| Sunday with the Senators: The Return
Sun Mar 10, 2013 at 07:12:06 AM EDT
It’s been a while. For this column, for my postings in general. I learned a lesson during my absence. Being human, there’s a good chance that I didn’t learn it well. And it probably won’t stick. But it’s a good lesson, and has political application. I got a virus that laid me low. When I was a kid, people would get a virus. It wasn’t a cold, it wasn’t a flu, and no one really cared what it was. Now, there are blood tests and you know what it is, but mostly you feel terrible for days on end.
Here’s the lesson: I’m a doctor, and I know that when you get a knock-you-out-virus, even after you start feeling better, you need to take it easy, because it’s going to stay with you for a while. How long? No one knows. Maybe a week, maybe three. But the idea is that if you try to overreach, you’ll end up back in bed for another few days. And if you go to work, you’re going to give it to all you co-workers. Simply, the lesson is, follow the rules. Stay “sick” until you’re better.
In politics, there are all sorts of rules. Some written, some unwritten. But they’re rules. And like the laws of physics, most end up inviolate.
So let’s get to the Senate, and I’d like to start with Rand Paul. The Senator got up last week on the Senate floor and filibustered. And I think that’s a good thing. It wasn’t a double super-secret hold. It wasn’t something back alley that led to the end of a judicial nomination (calling out Mitch McConnell here, and yes, we’ll be getting back to you). It was an honest floor speech on drones. It did what a filibuster is supposed to do: focus attention on something, hold up a process for a while (in this case the Brennan nomination), and finally end. We need more legitimate filibusters: especially now. The Senate has become so dysfunctional, and it was nice to see a 13-hour return to application of the rules.
Now let’s talk about the other Senator from Kentucky. Whenever I see a photograph of Mitch McConnell, I think of Frank Burns. I think it’s the lips. And the sneakiness. However, he never served in Korea (he’s too young), although he did enlist. As an aside, he was discharged for a medical condition that’s often related to Multiple Sclerosis, but he doesn’t appear to have ever developed MS. I also don’t think he cheated on his first or second wives, unlike Frank Burns. His current wife is Elaine Chao, who is Chinese/Taiwanese. You’d think that since she’s an immigrant, he’d be more flexible on the issue of immigration, but it never seems to come up.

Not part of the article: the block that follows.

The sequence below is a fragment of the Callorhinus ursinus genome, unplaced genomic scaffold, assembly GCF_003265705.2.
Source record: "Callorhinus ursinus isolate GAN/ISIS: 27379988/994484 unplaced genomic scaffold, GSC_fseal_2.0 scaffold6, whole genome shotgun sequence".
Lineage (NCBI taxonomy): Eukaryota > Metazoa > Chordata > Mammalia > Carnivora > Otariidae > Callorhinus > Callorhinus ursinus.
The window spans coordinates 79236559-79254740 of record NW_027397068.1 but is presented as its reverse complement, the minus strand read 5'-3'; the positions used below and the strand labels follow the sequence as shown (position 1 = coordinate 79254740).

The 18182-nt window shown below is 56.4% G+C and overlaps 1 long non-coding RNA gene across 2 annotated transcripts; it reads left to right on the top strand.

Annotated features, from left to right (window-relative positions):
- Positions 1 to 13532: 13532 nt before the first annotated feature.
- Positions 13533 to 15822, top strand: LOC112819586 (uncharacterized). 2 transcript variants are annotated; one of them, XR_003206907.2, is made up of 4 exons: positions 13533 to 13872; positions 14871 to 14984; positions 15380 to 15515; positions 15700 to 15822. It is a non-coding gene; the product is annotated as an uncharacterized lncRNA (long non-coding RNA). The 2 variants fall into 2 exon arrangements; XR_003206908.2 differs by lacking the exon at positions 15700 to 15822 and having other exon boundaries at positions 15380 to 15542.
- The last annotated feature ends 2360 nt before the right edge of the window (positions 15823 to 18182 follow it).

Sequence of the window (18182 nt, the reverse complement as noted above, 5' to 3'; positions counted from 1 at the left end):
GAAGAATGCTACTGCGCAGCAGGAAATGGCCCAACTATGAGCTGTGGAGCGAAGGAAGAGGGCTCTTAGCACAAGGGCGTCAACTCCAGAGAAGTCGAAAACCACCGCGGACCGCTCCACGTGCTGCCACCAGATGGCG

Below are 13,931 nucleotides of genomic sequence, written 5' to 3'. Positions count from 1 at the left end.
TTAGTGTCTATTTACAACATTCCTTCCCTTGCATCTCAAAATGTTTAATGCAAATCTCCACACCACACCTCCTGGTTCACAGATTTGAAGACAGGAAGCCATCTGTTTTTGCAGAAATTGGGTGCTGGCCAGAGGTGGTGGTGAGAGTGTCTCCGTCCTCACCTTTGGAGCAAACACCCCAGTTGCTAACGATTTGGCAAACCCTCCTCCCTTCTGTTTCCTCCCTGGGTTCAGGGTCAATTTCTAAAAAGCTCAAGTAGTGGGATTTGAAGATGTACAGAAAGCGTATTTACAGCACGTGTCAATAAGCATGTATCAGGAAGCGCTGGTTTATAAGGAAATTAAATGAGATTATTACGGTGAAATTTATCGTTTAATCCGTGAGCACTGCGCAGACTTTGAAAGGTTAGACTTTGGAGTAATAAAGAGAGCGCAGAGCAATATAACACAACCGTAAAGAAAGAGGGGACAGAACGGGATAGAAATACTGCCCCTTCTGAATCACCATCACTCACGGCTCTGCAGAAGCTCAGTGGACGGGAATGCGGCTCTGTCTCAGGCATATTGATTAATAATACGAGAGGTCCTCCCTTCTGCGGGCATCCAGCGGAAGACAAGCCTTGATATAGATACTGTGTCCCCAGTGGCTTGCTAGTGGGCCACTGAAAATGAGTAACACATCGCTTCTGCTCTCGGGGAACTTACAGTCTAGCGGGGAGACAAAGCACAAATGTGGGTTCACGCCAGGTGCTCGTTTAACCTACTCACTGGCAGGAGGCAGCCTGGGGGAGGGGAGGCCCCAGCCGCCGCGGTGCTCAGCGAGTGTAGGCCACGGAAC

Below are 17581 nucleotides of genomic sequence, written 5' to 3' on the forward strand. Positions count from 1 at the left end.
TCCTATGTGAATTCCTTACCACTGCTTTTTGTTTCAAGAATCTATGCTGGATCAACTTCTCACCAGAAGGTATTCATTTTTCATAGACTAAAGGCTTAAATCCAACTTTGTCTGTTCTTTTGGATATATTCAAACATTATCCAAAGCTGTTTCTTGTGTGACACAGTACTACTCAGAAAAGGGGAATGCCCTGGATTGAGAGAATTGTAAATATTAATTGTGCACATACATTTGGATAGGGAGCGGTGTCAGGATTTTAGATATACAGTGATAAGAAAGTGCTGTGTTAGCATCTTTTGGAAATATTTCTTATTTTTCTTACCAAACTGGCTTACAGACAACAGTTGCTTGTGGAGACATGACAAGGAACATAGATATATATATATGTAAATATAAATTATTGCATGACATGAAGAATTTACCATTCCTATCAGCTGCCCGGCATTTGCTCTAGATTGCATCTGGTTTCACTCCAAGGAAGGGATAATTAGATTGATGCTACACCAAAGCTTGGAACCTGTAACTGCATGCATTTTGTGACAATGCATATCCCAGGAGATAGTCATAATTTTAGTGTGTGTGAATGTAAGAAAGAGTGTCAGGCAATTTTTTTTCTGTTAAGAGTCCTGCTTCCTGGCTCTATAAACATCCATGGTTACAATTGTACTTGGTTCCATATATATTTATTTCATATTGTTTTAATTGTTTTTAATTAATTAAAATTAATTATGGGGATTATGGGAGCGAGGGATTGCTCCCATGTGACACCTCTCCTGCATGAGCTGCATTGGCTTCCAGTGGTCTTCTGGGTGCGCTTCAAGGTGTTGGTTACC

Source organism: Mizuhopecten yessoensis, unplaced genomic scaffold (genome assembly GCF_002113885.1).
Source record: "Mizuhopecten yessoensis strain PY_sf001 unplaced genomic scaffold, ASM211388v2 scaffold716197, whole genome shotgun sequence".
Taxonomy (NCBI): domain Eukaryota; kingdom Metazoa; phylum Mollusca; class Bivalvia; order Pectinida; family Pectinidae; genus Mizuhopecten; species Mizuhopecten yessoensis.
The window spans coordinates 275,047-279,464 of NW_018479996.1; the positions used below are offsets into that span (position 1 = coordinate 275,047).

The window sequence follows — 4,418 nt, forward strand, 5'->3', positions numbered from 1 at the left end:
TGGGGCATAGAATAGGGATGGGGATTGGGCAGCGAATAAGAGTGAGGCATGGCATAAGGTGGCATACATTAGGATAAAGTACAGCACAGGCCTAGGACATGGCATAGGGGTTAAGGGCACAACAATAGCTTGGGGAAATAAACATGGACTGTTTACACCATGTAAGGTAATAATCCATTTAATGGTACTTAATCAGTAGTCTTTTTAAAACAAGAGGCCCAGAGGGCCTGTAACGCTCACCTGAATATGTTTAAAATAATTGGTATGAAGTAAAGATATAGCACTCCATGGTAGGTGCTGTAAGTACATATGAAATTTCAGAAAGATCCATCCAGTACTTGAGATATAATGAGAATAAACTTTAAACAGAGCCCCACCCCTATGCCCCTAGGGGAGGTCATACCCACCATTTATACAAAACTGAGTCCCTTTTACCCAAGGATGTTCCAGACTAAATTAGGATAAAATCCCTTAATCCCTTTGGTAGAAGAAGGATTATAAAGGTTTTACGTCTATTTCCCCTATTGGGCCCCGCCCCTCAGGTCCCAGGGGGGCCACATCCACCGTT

McConnell was elected to the Senate in 1984. His bumper stickers said “Switch to Mitch”, and despite the Reagan landslide, he was the only Senate Republican to oust a sitting Democrat. He hasn’t had a lot of challenge during his tenure, but next year may be the year. While the teabag contingent hasn’t yet fielded a primary challenger, they likely will. Mitch’s war chest is big, $7.3 million at the end of 2012. How much he’ll have to spend on the primary is dependent on who arises.
It’s looking more and more like Ashley Judd will challenge Mitch in the general. Could she win? Potentially. She maintains a residence in Tennessee, and would have to move her legal residency to Kentucky, but she’s no carpetbagger. She spent a fair amount of her childhood in Kentucky, went to college there, and still attends sports games at the University of Kentucky where she is rumoured to sit in the student section. This last tidbit is more important than one might think. For Judd to win in Kentucky she’s going to need the youth vote, and being “of them” even in subtle ways will be helpful.
Judd will be able to raise a lot of money. A lot of it will come from out of state, and won’t be PAC money, but she’ll have Hollywood and all her music and acting fans behind her. She’ll also likely be able to create big draws at events: just think about the musical groups that could perform as an introduction.
If she runs, I hope she wins. She’s done a lot of humanitarian work and she’s a good Democratc: active in a lot of important causes.
The problem is that US Senator is not an entry-level position in politics. That’s not the rules. Before you say “Al Franken” – he is an exception to the rule. He holds a Political Science degree, with honours, from Harvard. So long ago that those of us who received such degrees actually obtained them in “government” and not “political science.” As someone of Senator Franken’s generation, I can tell you that we truly learned g-o-v-e-r-n-m-e-n-t. This is something a lot of current politicians know little about. (I’m talking to YOU teabag contingent.) The Senator spent most of his career as a political pundit, albeit in the comedy arena. think of him as g-dfather to Jon Stewart and Stephen Colbert. Street cred. In his first hearing, Senator Franken arrived with a pocket copy of the US Constitution, to which he referred during witness questioning. No lightweight, he.
But I question the wisdom, in general, of electing people to high office who have no experience navigating “lower” levels of the political arena. I love Ashley Judd’s politics, and I think she’d make a terrific replacement. Perhaps her bumper stickers should include “Switch from Mitch, Enough is Enough.”
2014 is shaping up as an exciting Senatorial election year, with all the announced (and to-be-announced) retirements. Next Sunday, an overview of what we know so far.
|DocJess :: Sunday with the Senators: The Return|
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